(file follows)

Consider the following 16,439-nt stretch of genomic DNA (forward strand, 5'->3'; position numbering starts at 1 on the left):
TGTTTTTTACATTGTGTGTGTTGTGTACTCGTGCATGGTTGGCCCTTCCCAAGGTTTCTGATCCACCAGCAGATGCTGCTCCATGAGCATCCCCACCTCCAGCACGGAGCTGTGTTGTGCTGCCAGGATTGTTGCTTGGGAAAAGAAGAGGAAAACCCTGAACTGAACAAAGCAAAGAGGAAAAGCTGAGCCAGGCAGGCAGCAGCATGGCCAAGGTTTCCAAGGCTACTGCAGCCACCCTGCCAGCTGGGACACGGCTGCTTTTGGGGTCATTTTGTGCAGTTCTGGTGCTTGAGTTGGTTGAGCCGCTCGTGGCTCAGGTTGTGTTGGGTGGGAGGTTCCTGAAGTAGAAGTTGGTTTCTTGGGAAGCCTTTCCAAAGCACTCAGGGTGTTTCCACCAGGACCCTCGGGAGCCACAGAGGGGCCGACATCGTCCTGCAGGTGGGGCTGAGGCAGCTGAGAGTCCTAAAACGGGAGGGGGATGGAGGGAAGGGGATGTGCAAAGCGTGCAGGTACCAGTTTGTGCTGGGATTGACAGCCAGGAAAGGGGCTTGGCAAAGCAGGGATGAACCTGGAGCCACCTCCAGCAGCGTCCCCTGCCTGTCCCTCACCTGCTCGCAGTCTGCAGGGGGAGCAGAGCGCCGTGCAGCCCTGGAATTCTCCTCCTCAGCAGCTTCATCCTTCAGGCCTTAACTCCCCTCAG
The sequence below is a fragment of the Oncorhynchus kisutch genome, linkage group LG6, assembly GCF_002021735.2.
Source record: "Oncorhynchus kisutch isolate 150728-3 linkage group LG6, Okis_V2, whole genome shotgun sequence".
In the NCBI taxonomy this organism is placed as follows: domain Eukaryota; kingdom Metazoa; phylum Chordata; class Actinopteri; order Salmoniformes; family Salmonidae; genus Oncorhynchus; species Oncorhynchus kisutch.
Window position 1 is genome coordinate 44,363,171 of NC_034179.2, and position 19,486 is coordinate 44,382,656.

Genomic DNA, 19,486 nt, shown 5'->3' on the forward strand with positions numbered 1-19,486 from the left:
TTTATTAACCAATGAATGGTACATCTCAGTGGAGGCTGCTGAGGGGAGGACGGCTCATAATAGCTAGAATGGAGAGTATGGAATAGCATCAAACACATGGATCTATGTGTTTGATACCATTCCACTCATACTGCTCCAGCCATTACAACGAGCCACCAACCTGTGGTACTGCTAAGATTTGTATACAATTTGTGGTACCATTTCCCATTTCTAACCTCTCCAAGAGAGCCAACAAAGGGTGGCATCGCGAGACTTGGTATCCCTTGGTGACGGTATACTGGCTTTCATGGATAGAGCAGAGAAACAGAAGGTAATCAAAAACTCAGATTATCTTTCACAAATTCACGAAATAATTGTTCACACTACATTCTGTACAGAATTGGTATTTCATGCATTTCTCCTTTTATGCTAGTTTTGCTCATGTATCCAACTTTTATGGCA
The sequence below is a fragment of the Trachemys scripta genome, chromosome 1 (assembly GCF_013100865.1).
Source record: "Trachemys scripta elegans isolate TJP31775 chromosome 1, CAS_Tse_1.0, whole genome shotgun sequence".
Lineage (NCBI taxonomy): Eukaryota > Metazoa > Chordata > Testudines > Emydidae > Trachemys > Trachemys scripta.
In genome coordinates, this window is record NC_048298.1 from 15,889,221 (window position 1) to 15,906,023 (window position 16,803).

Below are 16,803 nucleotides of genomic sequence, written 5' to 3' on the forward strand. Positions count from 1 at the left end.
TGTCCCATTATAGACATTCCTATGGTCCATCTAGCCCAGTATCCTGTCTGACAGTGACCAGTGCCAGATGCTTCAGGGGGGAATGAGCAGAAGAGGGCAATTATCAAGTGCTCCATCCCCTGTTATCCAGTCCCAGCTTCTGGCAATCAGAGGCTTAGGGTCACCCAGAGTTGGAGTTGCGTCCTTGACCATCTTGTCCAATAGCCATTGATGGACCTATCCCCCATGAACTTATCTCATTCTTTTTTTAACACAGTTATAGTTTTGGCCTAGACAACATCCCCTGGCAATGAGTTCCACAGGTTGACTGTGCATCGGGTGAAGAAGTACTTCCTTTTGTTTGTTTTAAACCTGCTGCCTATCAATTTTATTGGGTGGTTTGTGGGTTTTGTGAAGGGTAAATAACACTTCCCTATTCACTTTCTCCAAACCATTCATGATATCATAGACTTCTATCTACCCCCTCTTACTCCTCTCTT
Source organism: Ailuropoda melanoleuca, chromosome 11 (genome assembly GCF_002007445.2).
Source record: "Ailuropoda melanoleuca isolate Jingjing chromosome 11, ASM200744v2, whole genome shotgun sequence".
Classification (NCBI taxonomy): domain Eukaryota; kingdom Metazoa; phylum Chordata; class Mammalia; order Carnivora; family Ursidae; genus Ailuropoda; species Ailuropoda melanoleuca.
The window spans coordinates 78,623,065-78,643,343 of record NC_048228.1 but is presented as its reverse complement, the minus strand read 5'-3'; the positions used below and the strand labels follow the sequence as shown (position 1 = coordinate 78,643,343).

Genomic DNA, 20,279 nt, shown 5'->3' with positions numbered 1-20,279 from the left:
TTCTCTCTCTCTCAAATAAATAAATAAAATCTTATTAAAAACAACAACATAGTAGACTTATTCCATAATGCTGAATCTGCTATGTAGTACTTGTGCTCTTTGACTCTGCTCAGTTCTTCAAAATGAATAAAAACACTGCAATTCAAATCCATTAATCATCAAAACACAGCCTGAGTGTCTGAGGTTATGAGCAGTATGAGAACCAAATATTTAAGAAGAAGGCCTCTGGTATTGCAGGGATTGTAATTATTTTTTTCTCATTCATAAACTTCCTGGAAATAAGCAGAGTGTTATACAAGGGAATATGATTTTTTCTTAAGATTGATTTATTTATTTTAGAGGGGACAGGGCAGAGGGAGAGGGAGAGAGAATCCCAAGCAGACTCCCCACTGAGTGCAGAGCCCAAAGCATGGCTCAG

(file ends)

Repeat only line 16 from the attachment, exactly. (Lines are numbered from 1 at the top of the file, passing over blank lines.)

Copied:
Source record: "Ailuropoda melanoleuca isolate Jingjing chromosome 11, ASM200744v2, whole genome shotgun sequence".